Vincent Van Gogh
Dutch Post-Impressionist Painter, 1853-1890
Vincent Willem van Gogh (30 March 1853 ?C 29 July 1890) was a Dutch Post-Impressionist artist. Some of his paintings are now among the world's best known, most popular and expensive works of art.
Van Gogh spent his early adult life working for a firm of art dealers. After a brief spell as a teacher, he became a missionary worker in a very poor mining region. He did not embark upon a career as an artist until 1880. Initially, Van Gogh worked only with sombre colours, until he encountered Impressionism and Neo-Impressionism in Paris. He incorporated their brighter colours and style of painting into a uniquely recognizable style, which was fully developed during the time he spent at Arles, France. He produced more than 2,000 works, including around 900 paintings and 1,100 drawings and sketches, during the last ten years of his life. Most of his best-known works were produced in the final two years of his life, during which time he cut off part of his left ear following a breakdown in his friendship with Paul Gauguin. After this he suffered recurrent bouts of mental illness, which led to his suicide.
The central figure in Van Gogh's life was his brother Theo, who continually and selflessly provided financial support. Their lifelong friendship is documented in numerous letters they exchanged from August 1872 onwards. Van Gogh is a pioneer of what came to be known as Expressionism. He had an enormous influence on 20th century art, especially on the Fauves and German Expressionists. Related Paintings of Vincent Van Gogh :. | Field with Wheat Stacks (nn04) | Olive Trees with the Alpilles in the Background (nn04) | The Stone Bench in the Garden of Saint-Paul Hospital (nn04) | Blossoming Almond Branch in a Glass with a Book | Autumn Landscape (nn04) |
Related Artists:Blythe David Gilmour
American Painter, 1815-1865
He began his career as an itinerant portrait painter in the early 1840s and became one of the leading satirical artists in America by the beginning of the Civil War. Self-taught, from 1840 to 1850 he worked in East Liverpool, OH, and Uniontown, PA, and nearby towns and villages, painting rather stiff likenesses of the local gentry. He also carved a monumental polychrome wooden statue of Marie-Joseph, Marquis de Lafayette for the Uniontown courthouse and painted a landscape panorama of the Allegheny mountains, which he took on tour through Maryland, Pennsylvania and Ohio. Leonardo Coccorante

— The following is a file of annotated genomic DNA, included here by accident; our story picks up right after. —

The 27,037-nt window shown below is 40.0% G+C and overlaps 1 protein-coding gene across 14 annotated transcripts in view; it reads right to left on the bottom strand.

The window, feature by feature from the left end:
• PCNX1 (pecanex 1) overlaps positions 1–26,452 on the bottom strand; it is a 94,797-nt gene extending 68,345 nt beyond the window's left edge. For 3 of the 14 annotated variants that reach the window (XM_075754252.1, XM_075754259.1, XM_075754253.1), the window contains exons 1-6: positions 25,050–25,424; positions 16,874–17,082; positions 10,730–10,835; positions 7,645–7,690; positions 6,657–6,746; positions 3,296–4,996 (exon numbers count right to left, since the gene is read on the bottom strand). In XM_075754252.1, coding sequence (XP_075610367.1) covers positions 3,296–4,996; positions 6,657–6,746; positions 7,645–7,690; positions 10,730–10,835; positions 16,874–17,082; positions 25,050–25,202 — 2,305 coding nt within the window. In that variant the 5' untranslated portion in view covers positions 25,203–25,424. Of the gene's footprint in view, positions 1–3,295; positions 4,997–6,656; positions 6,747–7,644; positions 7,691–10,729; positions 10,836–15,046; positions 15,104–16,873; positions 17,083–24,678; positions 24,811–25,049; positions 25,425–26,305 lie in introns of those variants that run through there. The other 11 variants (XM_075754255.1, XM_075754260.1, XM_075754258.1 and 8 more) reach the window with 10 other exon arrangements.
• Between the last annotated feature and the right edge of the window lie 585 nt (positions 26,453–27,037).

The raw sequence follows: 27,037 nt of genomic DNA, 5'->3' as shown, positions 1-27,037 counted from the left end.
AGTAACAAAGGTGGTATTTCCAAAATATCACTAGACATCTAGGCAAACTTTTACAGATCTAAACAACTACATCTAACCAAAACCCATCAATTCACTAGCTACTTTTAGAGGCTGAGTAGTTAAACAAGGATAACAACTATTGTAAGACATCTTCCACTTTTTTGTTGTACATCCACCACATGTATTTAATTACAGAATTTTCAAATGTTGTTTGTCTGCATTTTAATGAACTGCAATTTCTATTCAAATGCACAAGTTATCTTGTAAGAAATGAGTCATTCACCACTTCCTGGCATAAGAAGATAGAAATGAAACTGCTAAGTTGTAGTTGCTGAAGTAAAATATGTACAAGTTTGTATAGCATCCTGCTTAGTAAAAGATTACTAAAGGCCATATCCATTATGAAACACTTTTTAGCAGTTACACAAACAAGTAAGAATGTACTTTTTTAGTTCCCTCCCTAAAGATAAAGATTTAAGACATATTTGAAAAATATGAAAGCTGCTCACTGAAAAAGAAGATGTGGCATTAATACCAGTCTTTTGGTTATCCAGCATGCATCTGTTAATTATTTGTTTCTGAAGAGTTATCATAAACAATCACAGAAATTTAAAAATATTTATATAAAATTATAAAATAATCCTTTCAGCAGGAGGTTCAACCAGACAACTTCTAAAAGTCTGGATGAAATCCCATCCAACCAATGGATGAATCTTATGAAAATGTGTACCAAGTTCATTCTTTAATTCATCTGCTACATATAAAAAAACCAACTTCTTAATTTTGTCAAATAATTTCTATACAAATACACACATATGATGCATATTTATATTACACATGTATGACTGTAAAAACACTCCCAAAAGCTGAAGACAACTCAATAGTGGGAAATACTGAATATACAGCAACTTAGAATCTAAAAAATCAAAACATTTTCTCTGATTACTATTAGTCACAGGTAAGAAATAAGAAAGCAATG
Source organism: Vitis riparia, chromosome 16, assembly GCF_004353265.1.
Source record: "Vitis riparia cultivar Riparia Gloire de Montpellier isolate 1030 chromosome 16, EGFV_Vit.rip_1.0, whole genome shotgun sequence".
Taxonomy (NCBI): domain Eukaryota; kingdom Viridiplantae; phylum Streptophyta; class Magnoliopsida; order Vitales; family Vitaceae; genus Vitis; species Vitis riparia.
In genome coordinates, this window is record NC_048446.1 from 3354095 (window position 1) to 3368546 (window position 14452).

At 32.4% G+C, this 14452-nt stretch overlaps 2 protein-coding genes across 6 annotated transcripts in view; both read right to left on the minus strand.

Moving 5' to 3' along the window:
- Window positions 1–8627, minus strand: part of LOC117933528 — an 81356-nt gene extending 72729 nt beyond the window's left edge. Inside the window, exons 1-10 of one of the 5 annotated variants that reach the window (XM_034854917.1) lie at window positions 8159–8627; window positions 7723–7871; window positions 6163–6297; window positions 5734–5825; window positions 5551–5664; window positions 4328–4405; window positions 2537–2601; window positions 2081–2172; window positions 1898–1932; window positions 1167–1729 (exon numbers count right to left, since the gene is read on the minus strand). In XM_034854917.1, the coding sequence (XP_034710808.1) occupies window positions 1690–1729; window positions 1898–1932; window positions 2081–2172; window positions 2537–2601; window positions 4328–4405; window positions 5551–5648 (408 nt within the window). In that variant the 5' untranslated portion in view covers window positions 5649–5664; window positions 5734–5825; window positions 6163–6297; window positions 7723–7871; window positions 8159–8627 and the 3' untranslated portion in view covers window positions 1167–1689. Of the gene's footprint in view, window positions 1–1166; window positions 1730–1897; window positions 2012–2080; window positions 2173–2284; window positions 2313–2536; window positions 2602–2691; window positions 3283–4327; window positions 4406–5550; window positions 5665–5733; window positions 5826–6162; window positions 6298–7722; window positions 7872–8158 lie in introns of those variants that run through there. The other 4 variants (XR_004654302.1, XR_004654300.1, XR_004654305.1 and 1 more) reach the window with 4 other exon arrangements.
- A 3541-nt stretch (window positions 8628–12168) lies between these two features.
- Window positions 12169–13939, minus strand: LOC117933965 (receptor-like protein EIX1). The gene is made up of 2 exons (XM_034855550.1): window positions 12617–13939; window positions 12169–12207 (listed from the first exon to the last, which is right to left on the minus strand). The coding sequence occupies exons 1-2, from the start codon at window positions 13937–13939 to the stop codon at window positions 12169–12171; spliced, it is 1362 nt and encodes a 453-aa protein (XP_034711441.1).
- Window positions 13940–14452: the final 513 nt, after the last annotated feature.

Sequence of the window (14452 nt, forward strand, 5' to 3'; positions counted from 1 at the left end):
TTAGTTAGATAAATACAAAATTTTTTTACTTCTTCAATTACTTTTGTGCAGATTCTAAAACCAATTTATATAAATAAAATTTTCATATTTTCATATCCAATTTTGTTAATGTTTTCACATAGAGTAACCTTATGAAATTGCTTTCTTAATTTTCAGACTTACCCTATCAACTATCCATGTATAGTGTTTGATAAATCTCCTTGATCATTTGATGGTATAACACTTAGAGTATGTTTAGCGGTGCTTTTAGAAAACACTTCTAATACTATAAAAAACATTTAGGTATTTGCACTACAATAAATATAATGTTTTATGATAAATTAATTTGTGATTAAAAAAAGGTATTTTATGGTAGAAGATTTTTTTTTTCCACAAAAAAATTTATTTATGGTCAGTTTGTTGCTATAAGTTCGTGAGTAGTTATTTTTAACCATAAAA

Italian, 1680-1750 , Active in Naples during the frist half of the 18th Century
Active in Naples during the frist half of the 18th Century .was an Italian painter who was born in Naples, Italy. He studied with Jan Frans van Bloemen (1662-1749), Angelo Maria Costa (1670-1721), and finally with Gabriele Ricciardelli (active between 1741 and 1777). From 1737 to 1739, he was employed decorating the royal palace of Naples. Coccorante died in Naples in 1750. He is best known for his large highly detailed landscapes with imaginary classical architectural ruins. He often included small figures in the foreground to emphasize the expansiveness of the ruins. Coccorante is classified as a veduta (or vista) painter. The Honolulu Academy of Arts, the Louvre, the Lowe Art Museum (Coral Gables, Florida.), Mus??e d??partemental de l'Oise (Beauvais, France), Mus??e de Grenoble (Grenoble, France), Museo Regionale Agostino Pepoli (Trapani, Italy), and Pinacoteca del Castello Sforzesco (Milan, Italy)Noble, Thomas Satterwhite
was born in Lexington, Kentucky. He grew up on a plantation where hemp and cotton were grown. Noble saw the effects of slavery firsthand and portrayed many scenes of the Old South in his works. He attended Transylvania University in Lexington and studied art with Oliver Frazier and George P. A. Healey and moved to New York, New York in 1853 at age eighteen. He first studied painting with Samuel Woodson Price in Louisville, Kentucky in 1852, then with Thomas Couture in Paris, 1856-1859 and returned to the United States in 1859. He served in the Confederate army from 1862-1865 during the American Civil War, despite his avowed hatred for slavery. After the war, he had a studio in New York City 1866-1869. In 1869, Noble was invited to become the first head of the McMicken School of Design in Cincinnati, Ohio, a post he would hold until 1904. During his tenure at the McMicken School of Design, Noble moved briefly to Munich, Germany where he studied from 1881-1883. He retired in 1904 and died in New York City, April 27, 1907. He is buried in Spring Grove Cemetery in Cincinnati. Noble's works are largely historical presentations. Modern critics have viewed them as overly romanticized, while others believe that he painted realistic scenes from actual events. One of his most famous paintings is The Modern Medea (1867) which portrays a tragic event from 1856 in which Margaret Garner, a fugitive slave mother, has murdered one of her children, rather than see it returned to slavery.